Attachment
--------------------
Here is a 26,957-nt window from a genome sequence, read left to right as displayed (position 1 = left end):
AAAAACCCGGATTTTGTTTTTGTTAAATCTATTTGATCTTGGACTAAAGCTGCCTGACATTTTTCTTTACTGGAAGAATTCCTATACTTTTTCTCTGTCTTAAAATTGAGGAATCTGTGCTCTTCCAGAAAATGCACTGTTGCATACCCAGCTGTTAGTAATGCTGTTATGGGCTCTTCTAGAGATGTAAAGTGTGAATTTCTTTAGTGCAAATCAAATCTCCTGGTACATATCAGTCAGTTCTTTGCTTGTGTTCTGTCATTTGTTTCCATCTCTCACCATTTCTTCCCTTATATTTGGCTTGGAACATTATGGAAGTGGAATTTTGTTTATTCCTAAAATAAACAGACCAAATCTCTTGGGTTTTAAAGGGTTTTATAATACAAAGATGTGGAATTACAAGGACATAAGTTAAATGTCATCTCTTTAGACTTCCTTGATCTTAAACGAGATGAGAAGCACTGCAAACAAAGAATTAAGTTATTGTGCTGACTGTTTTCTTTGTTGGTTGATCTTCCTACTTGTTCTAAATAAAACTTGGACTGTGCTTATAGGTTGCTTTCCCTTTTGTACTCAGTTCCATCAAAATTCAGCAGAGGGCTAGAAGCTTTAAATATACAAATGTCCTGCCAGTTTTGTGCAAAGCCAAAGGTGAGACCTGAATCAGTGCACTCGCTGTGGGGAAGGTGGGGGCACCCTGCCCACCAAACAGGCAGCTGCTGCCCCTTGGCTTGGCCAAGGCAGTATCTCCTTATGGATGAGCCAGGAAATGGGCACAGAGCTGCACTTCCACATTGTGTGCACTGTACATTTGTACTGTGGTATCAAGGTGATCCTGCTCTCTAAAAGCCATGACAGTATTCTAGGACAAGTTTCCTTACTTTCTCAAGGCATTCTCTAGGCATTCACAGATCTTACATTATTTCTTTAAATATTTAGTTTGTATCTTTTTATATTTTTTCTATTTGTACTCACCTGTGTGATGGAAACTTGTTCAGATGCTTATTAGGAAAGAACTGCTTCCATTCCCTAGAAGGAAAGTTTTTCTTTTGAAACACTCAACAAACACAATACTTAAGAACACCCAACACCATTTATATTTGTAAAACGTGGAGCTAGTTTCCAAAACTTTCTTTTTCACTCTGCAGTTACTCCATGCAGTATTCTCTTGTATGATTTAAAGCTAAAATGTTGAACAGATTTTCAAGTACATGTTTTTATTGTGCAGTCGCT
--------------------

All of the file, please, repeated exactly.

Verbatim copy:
Here is a 26,957-nt window from a genome sequence, read left to right as displayed (position 1 = left end):
AAAAACCCGGATTTTGTTTTTGTTAAATCTATTTGATCTTGGACTAAAGCTGCCTGACATTTTTCTTTACTGGAAGAATTCCTATACTTTTTCTCTGTCTTAAAATTGAGGAATCTGTGCTCTTCCAGAAAATGCACTGTTGCATACCCAGCTGTTAGTAATGCTGTTATGGGCTCTTCTAGAGATGTAAAGTGTGAATTTCTTTAGTGCAAATCAAATCTCCTGGTACATATCAGTCAGTTCTTTGCTTGTGTTCTGTCATTTGTTTCCATCTCTCACCATTTCTTCCCTTATATTTGGCTTGGAACATTATGGAAGTGGAATTTTGTTTATTCCTAAAATAAACAGACCAAATCTCTTGGGTTTTAAAGGGTTTTATAATACAAAGATGTGGAATTACAAGGACATAAGTTAAATGTCATCTCTTTAGACTTCCTTGATCTTAAACGAGATGAGAAGCACTGCAAACAAAGAATTAAGTTATTGTGCTGACTGTTTTCTTTGTTGGTTGATCTTCCTACTTGTTCTAAATAAAACTTGGACTGTGCTTATAGGTTGCTTTCCCTTTTGTACTCAGTTCCATCAAAATTCAGCAGAGGGCTAGAAGCTTTAAATATACAAATGTCCTGCCAGTTTTGTGCAAAGCCAAAGGTGAGACCTGAATCAGTGCACTCGCTGTGGGGAAGGTGGGGGCACCCTGCCCACCAAACAGGCAGCTGCTGCCCCTTGGCTTGGCCAAGGCAGTATCTCCTTATGGATGAGCCAGGAAATGGGCACAGAGCTGCACTTCCACATTGTGTGCACTGTACATTTGTACTGTGGTATCAAGGTGATCCTGCTCTCTAAAAGCCATGACAGTATTCTAGGACAAGTTTCCTTACTTTCTCAAGGCATTCTCTAGGCATTCACAGATCTTACATTATTTCTTTAAATATTTAGTTTGTATCTTTTTATATTTTTTCTATTTGTACTCACCTGTGTGATGGAAACTTGTTCAGATGCTTATTAGGAAAGAACTGCTTCCATTCCCTAGAAGGAAAGTTTTTCTTTTGAAACACTCAACAAACACAATACTTAAGAACACCCAACACCATTTATATTTGTAAAACGTGGAGCTAGTTTCCAAAACTTTCTTTTTCACTCTGCAGTTACTCCATGCAGTATTCTCTTGTATGATTTAAAGCTAAAATGTTGAACAGATTTTCAAGTACATGTTTTTATTGTGCAGTCGCT